Out went Tito and in came Tata. Barcelona was forced to make a coaching change in the summer, with Vilanova taking time off to recover from cancer and Gerardo Martino brought in as his replacement. But had things been different, instead of an Argentine in the Camp Nou hotseat, it could have been a Chilean: Manuel Pellegrini.
Barca has long admired Pellegrini and kept tabs on the South American during his successful spell at Villarreal between 2004 and 2009. Indeed, the Catalan club considered the Chilean as a potential replacement for Frank Rijkaard as the Dutchman's tenure finally flickered out in 2008.
In the end, however, Barca opted to promote Pep Guardiola to the top job at Camp Nou and, a year later, Pellegrini moved to the other side of the Clasico divide as he joined Real Madrid.
Identified by sporting director Jorge Valdano as the man to lead the second Florentino Perez project at the Santiago Bernabeu, Pellegrini steered Madrid to its highest-ever points total in La Liga (96). That, however, was only good enough for second spot behind Barca and the team's last 16 Champions League exit to Lyon, plus Copa del Rey humiliation at the hands of Second Division B side Alcorcon brought the inevitable: Pellegrini was sacked.
The Chilean had been the victim of a vicious press campaign by the Madrid media to oust him from his post and also admitted later that his relationship with Florentino had been bad since the very beginning.
Many Madrid fans, though, enjoyed the Chilean's brand of attacking football and had hoped the former Villarreal boss would stay.
Instead, Madrid moved for Jose Mourinho and Pellegrini opted to rebuild his reputation at Malaga.
That decision raised eyebrows, but the South American led the Andalusian side to within a minute of reaching the Champions League semifinals in his second full season (as it lost out to Borussia Dortmund in the dying seconds), despite the sale of several of the club's top players in the summer of 2012.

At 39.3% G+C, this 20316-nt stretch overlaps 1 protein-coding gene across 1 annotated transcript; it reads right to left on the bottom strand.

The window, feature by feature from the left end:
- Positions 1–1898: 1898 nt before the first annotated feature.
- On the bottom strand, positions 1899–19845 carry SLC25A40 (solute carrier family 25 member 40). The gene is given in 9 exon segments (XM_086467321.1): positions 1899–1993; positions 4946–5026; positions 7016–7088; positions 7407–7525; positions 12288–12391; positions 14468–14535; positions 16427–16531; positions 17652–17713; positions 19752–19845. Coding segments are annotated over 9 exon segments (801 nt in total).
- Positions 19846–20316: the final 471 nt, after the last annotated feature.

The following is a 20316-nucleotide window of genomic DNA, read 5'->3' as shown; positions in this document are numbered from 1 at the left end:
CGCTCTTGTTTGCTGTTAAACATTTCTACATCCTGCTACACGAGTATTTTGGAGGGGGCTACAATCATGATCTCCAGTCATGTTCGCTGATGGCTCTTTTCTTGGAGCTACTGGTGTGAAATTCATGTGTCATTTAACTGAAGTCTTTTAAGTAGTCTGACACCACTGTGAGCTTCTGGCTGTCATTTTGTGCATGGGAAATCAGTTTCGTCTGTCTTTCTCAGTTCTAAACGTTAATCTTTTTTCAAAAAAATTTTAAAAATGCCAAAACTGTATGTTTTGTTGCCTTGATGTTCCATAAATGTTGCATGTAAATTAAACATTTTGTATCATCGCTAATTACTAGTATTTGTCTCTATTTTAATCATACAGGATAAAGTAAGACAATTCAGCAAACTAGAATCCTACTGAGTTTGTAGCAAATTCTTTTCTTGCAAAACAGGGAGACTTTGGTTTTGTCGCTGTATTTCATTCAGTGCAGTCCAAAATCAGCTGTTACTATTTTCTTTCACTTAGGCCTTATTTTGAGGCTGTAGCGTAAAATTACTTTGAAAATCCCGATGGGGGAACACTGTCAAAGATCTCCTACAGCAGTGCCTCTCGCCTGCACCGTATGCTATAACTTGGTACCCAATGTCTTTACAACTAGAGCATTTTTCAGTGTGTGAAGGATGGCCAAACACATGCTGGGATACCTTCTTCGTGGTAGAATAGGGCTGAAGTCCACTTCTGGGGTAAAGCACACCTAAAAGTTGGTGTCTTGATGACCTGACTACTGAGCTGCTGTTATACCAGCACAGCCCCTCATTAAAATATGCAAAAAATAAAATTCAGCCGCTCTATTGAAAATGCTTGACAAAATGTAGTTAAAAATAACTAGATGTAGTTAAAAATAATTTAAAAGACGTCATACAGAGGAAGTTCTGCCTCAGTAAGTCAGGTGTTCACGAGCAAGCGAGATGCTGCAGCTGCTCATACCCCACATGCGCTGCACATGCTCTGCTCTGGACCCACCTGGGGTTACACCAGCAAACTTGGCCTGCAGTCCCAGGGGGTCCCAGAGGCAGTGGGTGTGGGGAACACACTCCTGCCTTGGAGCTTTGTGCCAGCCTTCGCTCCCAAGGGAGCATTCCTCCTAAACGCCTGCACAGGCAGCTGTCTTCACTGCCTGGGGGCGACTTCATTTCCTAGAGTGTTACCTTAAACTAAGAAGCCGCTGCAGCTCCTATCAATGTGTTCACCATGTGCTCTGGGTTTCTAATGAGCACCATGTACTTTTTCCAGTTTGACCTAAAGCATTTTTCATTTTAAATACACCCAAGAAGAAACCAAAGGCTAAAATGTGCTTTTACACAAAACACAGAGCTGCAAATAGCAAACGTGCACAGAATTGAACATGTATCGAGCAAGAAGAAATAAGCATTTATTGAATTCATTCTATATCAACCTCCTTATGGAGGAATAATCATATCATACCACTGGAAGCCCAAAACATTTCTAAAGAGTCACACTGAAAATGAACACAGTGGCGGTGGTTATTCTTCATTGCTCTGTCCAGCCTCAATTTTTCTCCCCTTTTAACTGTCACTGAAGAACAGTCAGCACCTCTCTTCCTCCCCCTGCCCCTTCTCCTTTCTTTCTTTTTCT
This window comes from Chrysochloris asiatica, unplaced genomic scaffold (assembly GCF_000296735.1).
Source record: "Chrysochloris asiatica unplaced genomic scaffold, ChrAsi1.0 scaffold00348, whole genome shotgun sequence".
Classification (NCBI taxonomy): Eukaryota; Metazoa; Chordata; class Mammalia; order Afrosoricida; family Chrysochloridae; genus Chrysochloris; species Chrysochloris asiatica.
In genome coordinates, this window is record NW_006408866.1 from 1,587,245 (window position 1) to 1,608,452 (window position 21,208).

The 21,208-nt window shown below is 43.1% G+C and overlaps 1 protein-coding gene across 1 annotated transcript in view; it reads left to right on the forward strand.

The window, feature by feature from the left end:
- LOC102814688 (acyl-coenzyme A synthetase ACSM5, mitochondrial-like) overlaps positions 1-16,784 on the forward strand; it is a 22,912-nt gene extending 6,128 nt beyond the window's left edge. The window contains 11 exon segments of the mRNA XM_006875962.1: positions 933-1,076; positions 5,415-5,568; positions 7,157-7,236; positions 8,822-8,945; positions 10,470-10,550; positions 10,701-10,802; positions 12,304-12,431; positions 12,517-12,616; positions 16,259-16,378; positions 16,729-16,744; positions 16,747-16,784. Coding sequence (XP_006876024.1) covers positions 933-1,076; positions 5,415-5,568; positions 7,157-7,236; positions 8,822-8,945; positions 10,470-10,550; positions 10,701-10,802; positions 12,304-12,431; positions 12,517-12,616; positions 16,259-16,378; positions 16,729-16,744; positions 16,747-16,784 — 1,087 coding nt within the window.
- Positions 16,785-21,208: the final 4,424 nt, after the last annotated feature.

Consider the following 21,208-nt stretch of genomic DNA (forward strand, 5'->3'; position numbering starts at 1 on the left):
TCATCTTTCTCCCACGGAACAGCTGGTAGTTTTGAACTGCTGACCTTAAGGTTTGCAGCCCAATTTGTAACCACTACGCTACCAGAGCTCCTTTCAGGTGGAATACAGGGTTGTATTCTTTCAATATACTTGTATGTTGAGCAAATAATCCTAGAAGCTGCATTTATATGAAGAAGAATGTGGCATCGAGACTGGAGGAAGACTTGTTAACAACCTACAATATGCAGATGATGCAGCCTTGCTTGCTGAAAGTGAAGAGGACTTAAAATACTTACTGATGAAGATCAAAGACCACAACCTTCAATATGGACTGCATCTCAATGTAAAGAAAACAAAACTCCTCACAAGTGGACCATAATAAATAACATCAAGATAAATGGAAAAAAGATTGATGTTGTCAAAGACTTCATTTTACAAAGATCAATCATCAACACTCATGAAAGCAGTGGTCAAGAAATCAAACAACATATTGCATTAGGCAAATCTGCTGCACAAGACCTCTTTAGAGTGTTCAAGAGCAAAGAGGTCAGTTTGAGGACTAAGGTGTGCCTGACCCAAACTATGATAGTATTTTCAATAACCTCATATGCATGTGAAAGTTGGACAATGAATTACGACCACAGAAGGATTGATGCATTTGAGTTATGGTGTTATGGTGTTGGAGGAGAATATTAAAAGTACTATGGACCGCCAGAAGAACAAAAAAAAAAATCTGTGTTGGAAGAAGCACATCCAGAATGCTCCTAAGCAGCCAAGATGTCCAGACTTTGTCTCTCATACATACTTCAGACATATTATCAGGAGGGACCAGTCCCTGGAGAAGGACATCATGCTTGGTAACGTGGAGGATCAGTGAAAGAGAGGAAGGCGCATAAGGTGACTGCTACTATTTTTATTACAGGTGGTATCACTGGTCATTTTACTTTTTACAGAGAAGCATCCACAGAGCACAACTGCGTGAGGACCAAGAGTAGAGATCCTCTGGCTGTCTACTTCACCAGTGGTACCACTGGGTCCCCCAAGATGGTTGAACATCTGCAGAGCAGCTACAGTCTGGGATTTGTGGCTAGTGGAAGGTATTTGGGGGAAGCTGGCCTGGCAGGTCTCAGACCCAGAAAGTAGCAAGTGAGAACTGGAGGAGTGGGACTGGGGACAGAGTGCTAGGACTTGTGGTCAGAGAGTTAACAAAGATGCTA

With Guardiola on the way out at Barca, president Sandro Rosell and sporting director Andoni Zubizarreta contemplated a move for Pellegrini but ultimately opted for continuity as Tito took over from Pep, moving from assistant to the top job.
Yet the Barca board continued to admire Pellegrini's progress with Malaga and when Tito was forced to take time off for further treatment following a relapse late in 2012 and early in 2013, the Chilean was one of the names in the frame as a possible successor if the Catalan coach couldn't contiinue at Camp Nou.
Vilanova returned at the end of the season and pledged to carry on in the job he loved, but behind the scenes, Barca was unsure what to do. Deeply concerned by the health of its coach and hoping to avoid a repeat of the situation which saw it left without a senior boss for crunch Champions League and Liga fixtures last season, the Catalan club contacted Pellegrini.
By that point, however, the Chilean was in advanced negotiations with Manchester City and, in any case, Barca was unable to make any promises about an appointment. If Tito was willing, fit and healthy, he stayed.
"There was defininte interest in Pellegrini," a source close to the Catalan club told Goal. "Tito had taken time out and nobody knew if he would be able to continue beyond the summer, but in the end he insisted that he wanted to stay and the club respected that."
So Pelllegrini completed his move to City, announcing a verbal agreement on May 30 and officially joining in June. Meanwhile, Vilanova vowed to continue at Camp Nou. "I feel strong and, if my health permits, I will stay on."
Sadly for both club and coach, however, his heath did not permit and on July 19, Barca announced that Tito would be stepping down to concentrate on his battle to beat cancer.
- Manuel Pellegrini on Barcelona
By that time, Pellegrini was in preseason preparations with City and there was no chance of signing the Chilean.
"Had Barca known earlier that Tito wouldn't be able to continue, Pellegrini would have been their first choice," our source said. "He has great experience in La Liga and his style of football fits with the Barca philosophy - it would have been ideal."
With options restricted in late July, Barca ultimately considered two men to take over from Vilanova: Martino and Luis Enrique. But a couple of the senior players told the board they did not want to work with the latter and, in any case, their former midfielder was already at Celta Vigo.
Additional concerns about Luis Enrique's lack of experience at the highest level and his strong character meant Martino was the oustanding candidate in the end - and he was seen as the ideal man to bond with compatriot Lionel Messi.
Tata, though, had no previous experience in European football and had Tito's exit occurred in May and not late in July, Pellegrini would likely have been the Catalan club's top target.
"It could well have happened," our source summed up. "Pellegrini loves Spain and the chance to coach Barcelona appealed to him. His year at Madrid didn't end well and so he doesn't feel especially attached to them.
"The Barca board admire him and he may well end up here in future."
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